The COVID lockdowns forced the discontinuance of the Sud Express in early 2020, and at time of writing it is still suspended. Despite being upgraded to refurbished Talgo-IV rolling stock relatively recently in 2010, the contract with Renfe for the Talgo stock was allowed to lapse, and the carriages were returned to Spain. Although Portuguese Railways acquired much of the pre-2010 Sud Express rolling stock in 2020 (pictured above), there are presently no concrete plans to reintroduce night trains to the Iberian peninsula. However, the planned 2023 completion of the Basque-Y high speed line raises the exciting possibility of a direct standard-gauge, high-speed service between Paris and Madrid, possibly continuing again to Lisbon when the Portugal-Spain high-speed line is completed (currently planned for 2030). Don’t consign the Sud Express to history just yet.
NOTE – Another Wagons-Lits train, the Nord Express, first ran a few years earlier in 1884 between Paris and St. Petersburg, but was discontinued after the end of World War II and the advent of the Iron Curtain. In 1951 the name was reintroduced for the night train between Paris and Copenhagen, and since 2007, Paris and Hamburg. Although still bearing the name of the original train, the modern service has been foreshortened to such a degree that it is no longer the same service at all. For all intents and purposes, the Nord Express ceased to exist in 1939.
3 – The Overland
Number three on the list, and the only train from the southern hemisphere to make the cut, is The Overland, which has connected Adelaide and Melbourne since January 1887. Although not officially named until 1926, contemporary newspaper reports show that it was popularly dubbed The Overland from its earliest days (it was then a fairly common moniker for long-distance rail routes). The name draws a distinction with the main competitive mode of the time – ocean liners – which were, until the railways, the only alternative to the slow and often dangerous “overland” route by horse and cart. The decision to formalise this somewhat-generic name is most likely an homage to the legendary Overland Limited between San Francisco and Chicago, perhaps most clearly evidenced by the adoption of the Southern Pacific Railroad’s “winged wheel” motif on the South Australian Railways 500-class “Mountain” engines in 1936. It was a time when Australian railways were rapidly modernising after decades of sub-standard service, and the state-based rail agencies were keen to emulate the great railway lines of the world.
The only named Australian trains to pre-date The Overland are the various discontinued predecessors of the Sydney-Melbourne XPT, which has been sadly nameless since 1993. Victoria’s Northeast Railway Line reached Wodonga in 1873, while NSW’s Main Southern Railway reached Albury, on the opposite bank of the Murray River, in 1881. Australia’s first named train, the Sydney Express, began in 1883 when the Albury-Wodonga Railway Bridge was completed, yet it still required a break-of-gauge at Albury. From 1937, the Victorian leg was rebranded as the Spirit of Progress; the NSW leg was changed to the Riverina Express in 1949. Upon gauge standardisation in 1962, both trains were extended to Melbourne and Sydney respectively, with the NSW-based leg rebranded Southern Aurora. In 1986, the two trains were merged into a single service, branded the Sydney/Melbourne Express, which in 1993 became, simply and unimaginatively, the Sydney-Melbourne XPT.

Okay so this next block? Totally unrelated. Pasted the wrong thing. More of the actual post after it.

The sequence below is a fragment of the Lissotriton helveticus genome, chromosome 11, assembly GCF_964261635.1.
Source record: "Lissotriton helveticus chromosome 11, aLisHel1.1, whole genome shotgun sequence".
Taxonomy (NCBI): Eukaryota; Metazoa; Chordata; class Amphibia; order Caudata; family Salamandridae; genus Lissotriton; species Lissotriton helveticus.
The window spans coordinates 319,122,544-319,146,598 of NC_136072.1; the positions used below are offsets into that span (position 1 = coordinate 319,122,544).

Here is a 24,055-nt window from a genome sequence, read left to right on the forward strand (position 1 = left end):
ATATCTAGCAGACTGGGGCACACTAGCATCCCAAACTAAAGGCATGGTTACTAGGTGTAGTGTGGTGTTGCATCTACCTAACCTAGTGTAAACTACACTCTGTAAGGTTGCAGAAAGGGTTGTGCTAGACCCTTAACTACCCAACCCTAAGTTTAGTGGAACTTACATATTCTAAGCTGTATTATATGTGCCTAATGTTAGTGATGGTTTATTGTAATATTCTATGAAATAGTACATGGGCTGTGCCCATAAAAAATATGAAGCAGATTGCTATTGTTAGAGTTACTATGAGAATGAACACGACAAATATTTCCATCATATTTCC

2 – Orient Express
I debated whether or not this list should include the most famous train in the world; the purists will tell you that the “real” orient express was discontinued in 2009, and that the glamorous train featured in Agatha Christie’s murder mystery is a different train altogether (the Venice-Simplon Orient Express), pitched to a luxury market rather than strictly a transportation service. They’re right, of course – the Orient Express has seen many iterations over the years, many of them completely unrelated to one another. But operational continuity or not, there’s something special about this train, and the name that has been synonymous with the romance of rail travel for well over a century.
The original Orient Express was launched in 1883, running once-weekly service between Paris and Istanbul (then still officially named Constantinople). The name is commonly assumed to refer to “The Orient“, a term which by the late 1800s had come to refer broadly to the whole “eastern world” of Asia. Yet the Orient Express has never crossed the Bosphorus into Asia itself. Reality is more mundane – the French “orient” is a synonym for “east”, and is derived from the Latin word for “rising” (ie, of the sun – in the east). It is therefore a simple translation of “East Express”. The operator, the Wagons-Lits company, also ran a Nord Express to St. Petersburg, and a Sud Express to Lisbon; these three flagship trains were so-named because they linked Paris to the northern, eastern and southern extremities of Europe.